The holiday provides a great chance to catch up on sleep. Here's how to take advantage of it.
If you're used to moving a mile a minute at work, taking a long Thanksgiving weekend to rest might be a little, well, difficult. It's hard to stay away from email--and constantly checking in with work. And if you're traveling across time zones, jet lag can alter your natural sleep rhythm.
But there are a few simple tricks to getting some extra snooze time over the holiday break.
1. Keep your phone handy. That is, if you’re using one of the many sleep apps available. Try JetLag Genie, which formulates a plan to help shift your sleep schedule and ward off jet lag.
Not traveling? Try Pzizz or Relax Completely, both apps offer relaxing music and a hypnosis session to lull you to sleep.
2. Stop eating at least three hours before bed. Inc. contributor and nutritionist Barbara Mendez said that those who snack up until bedtime are likely to have broken sleep. That’s because when the body works to digest foods, it can hinder the ability to wind down in time for bed.
3. Avoid alcohol close to sleep. It’s true that as a depressant, alcohol can make it easier to fall asleep, but it can also make it harder to stay asleep. "Alcohol raises your core body temperature, increasing the chance you’ll wake up in the middle of the night -- and making it difficult to fall back asleep," Mendez said. So keep your holiday drinking to earlier in the day and pace yourself in the evening.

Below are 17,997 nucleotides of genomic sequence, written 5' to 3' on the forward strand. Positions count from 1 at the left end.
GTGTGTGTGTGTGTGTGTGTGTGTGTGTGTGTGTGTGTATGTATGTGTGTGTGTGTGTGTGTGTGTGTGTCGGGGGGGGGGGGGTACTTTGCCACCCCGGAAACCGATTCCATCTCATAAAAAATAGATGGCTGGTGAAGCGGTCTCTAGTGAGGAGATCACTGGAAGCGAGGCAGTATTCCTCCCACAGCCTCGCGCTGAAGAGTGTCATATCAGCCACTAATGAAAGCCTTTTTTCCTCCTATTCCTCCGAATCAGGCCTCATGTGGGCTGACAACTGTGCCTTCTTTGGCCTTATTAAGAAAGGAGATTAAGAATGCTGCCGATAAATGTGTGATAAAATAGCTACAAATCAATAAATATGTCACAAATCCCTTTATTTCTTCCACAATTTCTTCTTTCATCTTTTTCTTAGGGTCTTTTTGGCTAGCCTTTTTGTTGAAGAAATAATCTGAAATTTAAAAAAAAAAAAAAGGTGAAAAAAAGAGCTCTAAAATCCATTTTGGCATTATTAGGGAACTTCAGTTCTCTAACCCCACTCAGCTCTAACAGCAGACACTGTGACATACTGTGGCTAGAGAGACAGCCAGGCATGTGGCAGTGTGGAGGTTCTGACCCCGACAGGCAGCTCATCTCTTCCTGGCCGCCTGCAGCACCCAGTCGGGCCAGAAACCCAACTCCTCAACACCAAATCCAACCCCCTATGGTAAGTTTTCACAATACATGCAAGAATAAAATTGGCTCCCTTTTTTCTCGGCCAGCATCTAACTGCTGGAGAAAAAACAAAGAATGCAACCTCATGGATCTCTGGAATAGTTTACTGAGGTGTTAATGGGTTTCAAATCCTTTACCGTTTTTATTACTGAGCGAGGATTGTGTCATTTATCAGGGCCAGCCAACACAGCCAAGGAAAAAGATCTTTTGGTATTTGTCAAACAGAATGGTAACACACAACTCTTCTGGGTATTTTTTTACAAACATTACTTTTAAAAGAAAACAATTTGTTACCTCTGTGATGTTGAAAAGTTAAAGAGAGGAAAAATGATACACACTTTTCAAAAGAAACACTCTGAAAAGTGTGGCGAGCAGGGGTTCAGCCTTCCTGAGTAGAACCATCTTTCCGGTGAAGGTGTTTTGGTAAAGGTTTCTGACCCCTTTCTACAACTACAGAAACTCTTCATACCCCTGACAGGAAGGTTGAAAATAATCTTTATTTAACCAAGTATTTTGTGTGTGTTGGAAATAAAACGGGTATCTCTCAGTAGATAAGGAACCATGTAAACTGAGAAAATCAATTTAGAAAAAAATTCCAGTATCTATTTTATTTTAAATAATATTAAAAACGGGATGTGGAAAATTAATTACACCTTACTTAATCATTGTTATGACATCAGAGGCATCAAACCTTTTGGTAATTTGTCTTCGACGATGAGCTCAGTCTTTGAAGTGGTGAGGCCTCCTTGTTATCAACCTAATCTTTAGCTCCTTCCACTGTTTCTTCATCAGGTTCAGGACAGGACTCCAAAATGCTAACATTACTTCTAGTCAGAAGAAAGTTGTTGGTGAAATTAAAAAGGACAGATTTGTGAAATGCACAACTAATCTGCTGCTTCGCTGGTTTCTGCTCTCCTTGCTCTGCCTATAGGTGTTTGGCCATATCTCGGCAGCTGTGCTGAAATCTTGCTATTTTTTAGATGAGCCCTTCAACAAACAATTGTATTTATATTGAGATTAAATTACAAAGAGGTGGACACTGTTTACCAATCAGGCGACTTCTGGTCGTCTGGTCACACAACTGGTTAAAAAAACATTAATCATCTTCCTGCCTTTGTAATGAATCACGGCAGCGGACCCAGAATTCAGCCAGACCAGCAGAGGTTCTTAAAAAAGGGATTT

4. Open the windows and shut off all your screens. Cool temperatures help to induce sleep. A dark sleep environment can also help you to have a more restorative sleep, so turn off your TV, laptop, phone, or anything else in the room making it bright.
5. Take a warm shower before bed. Taking a shower is both calming and sleep-inducing. A warm shower increases your body temperature, and as your body cools, the effect creates a feeling of drowsiness.
For more sleep tips, read the rest of Mendez's article here. And if you need more convincing that sleep is absolutely necessary for your well-being, read this article about what sleep deprivation does to the brain.
LAURA MONTINI is a reporter at Inc. She previously covered health care technology for Health 2.0 News and has served as an associate editor at The Health Care Blog. She lives in San Francisco. @lmmontini